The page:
Author Topic: Special Snowflake Stories  (Read 5767678 times)

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Piratelvr1121

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Re: Special Snowflake Stories
« Reply #22860 on: August 15, 2013, 09:46:48 AM »
Why does one even need a stroller in a restaurant?  For our older two we had one of those infant car seats that you could take out of the car before they were able to sit up.  With our youngest we didn't have one of those car seats but we had bought a high chair that strapped onto a regular chair and could recline to comfortably hold an infant so we'd bring that along. 

The only time I could see bringing a stroller into a restaurant is if you're out on a walk, or you stop into a restaurant in a mall/shopping area, but I'm sure restaurants would be alright so long as you fold your stroller up and store it somewhere near the entrance and out of the way. We did that when we stopped for a drink at a boardwalk on the restaurant.  We got seated at a booth outside, put the littlest one in one of their high chairs, folded up the stroller and put it out of the way of wait staff.  (we were in a corner so they didn't have to get past us and there was enough space between our booth and the one to the right of us that it wasn't in the way.)

But then that's the boardwalk so I'm sure they'd expect families with little ones would have a stroller. 
Beyond a wholesome discipline, be gentle with yourself. You are a child of the universe, no less than the trees and the stars.  You have a right to be here. Be cheerful, strive to be happy. -Desiderata

Thipu1

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Re: Special Snowflake Stories
« Reply #22861 on: August 15, 2013, 09:55:37 AM »
What we call the 'Stroller Wars' have been going on in our neighborhood for years. 

There are lots and lots of children here. 

Most of the businesses are in 19th and early 20th century buildings.  Retail spaces and restaurants are not large. 

Many families favor the style of stroller that can be described as 'Baby's First Hummer'.  There simply isn't room for them in many places. 

The residents also enjoy a good confrontation.

  A few years ago there was a protest about the Boy Scouts.  It was said that the organization was too 'militaristic'. 

There was a major and prolonged struggle over the building of a medical arts building.  It was said that it would spoil the character of the neighborhood.  What historic structures would be torn down?  How many residents would be displaced? Exactly none.  The offices were to replace an ugly gravel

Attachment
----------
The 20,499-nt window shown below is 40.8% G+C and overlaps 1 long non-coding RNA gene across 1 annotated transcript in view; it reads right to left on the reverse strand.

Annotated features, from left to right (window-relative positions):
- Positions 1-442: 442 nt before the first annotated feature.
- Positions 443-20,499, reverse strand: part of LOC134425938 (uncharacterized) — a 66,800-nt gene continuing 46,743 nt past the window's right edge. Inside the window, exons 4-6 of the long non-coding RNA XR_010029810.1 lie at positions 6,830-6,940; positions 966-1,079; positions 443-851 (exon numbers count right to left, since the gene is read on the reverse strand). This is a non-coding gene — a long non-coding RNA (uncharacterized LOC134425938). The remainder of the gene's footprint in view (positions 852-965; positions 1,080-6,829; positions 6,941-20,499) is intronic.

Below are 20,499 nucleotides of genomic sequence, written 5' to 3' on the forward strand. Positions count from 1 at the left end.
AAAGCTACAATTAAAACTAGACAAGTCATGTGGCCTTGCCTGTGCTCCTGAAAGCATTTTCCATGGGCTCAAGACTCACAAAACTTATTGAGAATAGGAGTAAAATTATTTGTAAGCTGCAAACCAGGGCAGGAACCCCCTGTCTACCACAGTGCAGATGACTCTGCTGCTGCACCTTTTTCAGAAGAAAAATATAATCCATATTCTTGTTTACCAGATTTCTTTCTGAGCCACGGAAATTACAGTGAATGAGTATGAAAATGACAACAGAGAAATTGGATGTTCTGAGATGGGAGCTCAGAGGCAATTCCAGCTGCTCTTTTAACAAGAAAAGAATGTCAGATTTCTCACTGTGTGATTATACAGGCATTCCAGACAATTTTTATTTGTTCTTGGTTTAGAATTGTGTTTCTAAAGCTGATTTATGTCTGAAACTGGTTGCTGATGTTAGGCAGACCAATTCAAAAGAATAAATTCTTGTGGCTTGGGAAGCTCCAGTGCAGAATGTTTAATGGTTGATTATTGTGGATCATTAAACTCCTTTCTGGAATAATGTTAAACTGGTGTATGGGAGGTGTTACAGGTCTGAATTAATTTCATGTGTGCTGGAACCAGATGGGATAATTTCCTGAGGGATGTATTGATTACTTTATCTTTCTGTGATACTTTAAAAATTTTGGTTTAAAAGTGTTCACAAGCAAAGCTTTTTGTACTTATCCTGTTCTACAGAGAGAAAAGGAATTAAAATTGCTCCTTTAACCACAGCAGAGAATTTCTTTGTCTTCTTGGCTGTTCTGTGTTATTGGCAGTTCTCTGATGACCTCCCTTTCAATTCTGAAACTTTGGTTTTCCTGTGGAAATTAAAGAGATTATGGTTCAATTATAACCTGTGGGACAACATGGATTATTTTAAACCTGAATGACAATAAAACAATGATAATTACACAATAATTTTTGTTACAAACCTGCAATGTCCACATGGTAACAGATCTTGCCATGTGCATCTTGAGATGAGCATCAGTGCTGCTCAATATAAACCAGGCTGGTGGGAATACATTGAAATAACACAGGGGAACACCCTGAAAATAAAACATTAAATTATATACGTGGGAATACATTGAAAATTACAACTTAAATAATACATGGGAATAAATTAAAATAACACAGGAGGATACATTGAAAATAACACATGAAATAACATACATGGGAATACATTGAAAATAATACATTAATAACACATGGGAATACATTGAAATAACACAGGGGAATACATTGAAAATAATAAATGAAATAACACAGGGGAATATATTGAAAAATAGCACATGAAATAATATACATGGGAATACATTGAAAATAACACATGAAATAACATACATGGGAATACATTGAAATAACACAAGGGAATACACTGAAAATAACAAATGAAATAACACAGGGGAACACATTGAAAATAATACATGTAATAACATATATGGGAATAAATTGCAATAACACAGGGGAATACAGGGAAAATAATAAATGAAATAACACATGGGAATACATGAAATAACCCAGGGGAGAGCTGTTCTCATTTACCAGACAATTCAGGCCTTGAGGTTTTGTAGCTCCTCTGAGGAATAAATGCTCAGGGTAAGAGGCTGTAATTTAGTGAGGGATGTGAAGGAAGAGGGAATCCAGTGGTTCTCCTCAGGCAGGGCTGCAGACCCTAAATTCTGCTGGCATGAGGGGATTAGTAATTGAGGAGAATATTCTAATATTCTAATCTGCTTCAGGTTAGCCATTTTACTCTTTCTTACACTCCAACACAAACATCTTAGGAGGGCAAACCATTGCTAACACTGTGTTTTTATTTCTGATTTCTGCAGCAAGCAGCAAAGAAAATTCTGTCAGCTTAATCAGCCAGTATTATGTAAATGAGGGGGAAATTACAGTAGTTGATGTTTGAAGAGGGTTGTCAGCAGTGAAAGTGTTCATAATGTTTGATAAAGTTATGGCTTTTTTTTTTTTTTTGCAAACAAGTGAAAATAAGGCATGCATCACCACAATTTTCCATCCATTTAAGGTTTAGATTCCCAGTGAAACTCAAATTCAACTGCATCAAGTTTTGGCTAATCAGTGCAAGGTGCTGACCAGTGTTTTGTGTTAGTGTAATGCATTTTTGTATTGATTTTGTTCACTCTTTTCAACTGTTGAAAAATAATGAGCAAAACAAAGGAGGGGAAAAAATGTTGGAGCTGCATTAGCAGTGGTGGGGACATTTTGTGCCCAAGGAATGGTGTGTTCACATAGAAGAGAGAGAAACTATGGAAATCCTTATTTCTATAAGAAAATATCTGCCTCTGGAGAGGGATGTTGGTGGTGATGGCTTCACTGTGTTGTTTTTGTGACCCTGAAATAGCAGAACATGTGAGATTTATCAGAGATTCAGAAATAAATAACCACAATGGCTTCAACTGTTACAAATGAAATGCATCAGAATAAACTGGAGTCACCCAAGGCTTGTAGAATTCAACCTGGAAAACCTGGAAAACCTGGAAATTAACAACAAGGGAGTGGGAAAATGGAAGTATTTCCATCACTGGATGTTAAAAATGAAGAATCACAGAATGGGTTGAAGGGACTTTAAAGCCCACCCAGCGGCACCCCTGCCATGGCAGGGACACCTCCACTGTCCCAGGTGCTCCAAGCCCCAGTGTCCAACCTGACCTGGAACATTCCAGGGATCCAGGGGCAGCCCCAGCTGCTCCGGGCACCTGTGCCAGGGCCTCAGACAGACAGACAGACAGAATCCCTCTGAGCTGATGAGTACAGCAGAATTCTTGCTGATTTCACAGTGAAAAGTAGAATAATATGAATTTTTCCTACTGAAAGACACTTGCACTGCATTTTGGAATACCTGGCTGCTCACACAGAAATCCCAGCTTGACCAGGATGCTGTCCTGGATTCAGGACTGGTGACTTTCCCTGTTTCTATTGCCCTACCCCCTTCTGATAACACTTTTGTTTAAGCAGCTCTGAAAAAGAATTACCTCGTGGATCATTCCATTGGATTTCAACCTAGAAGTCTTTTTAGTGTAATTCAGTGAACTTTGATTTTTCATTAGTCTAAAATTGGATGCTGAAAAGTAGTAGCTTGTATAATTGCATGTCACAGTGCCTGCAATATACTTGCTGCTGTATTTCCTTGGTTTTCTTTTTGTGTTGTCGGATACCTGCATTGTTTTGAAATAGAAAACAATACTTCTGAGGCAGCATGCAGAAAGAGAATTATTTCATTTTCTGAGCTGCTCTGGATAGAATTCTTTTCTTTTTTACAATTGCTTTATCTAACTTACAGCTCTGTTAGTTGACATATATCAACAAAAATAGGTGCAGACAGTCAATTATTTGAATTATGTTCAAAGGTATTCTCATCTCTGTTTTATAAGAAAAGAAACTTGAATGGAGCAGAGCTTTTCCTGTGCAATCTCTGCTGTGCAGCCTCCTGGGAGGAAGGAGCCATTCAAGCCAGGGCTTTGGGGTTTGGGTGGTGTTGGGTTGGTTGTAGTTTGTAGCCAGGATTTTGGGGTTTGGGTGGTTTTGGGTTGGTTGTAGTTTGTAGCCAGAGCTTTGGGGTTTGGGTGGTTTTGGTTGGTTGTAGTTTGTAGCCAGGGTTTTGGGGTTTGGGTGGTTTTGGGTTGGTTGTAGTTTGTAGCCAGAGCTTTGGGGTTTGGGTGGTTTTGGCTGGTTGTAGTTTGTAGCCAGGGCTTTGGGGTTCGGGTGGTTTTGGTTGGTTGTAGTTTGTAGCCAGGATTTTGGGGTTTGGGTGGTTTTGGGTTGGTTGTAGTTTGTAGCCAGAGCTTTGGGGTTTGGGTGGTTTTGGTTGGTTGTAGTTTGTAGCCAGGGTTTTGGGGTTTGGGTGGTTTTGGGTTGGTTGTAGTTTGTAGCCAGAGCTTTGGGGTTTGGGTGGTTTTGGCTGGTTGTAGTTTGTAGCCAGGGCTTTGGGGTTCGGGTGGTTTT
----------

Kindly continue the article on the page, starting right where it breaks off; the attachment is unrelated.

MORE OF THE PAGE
parking lot. 

We're under the approach to a major airport.  During peak times, a plane will be going over every 90 seconds or so but you can only hear them when the atmospheric conditions are just right. Every five years or so, a group of new residents will agitate to get the approach routes moved. Good luck on that one.

The local food co-op has been picketed over the decision to add a meat counter.  It's also been under pressure to boycott Israeli products.  There are only about a half-dozen Israeli products the co-op stocks. 

Reading the neighborhood paper can be very entertaining. 




MrTango

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Re: Special Snowflake Stories
« Reply #22862 on: August 15, 2013, 10:12:53 AM »
Driving SS story from a friend of mine who works in road construction:

Woman drives her car around the barricades and barrels into the construction zone in order to get past the traffic that was backed up due to the lane closures.

At 60 mph, she drives off the end of the pavement into the area where the road is being rebuilt.  From the pictures my friend sent me, it looks like the front end of her car is pretty much toast.

Winterlight

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Re: Special Snowflake Stories
« Reply #22863 on: August 15, 2013, 12:31:28 PM »
Did she survive?
If wisdom’s ways you wisely seek,
Five things observe with care,
To whom you speak,
Of whom you speak,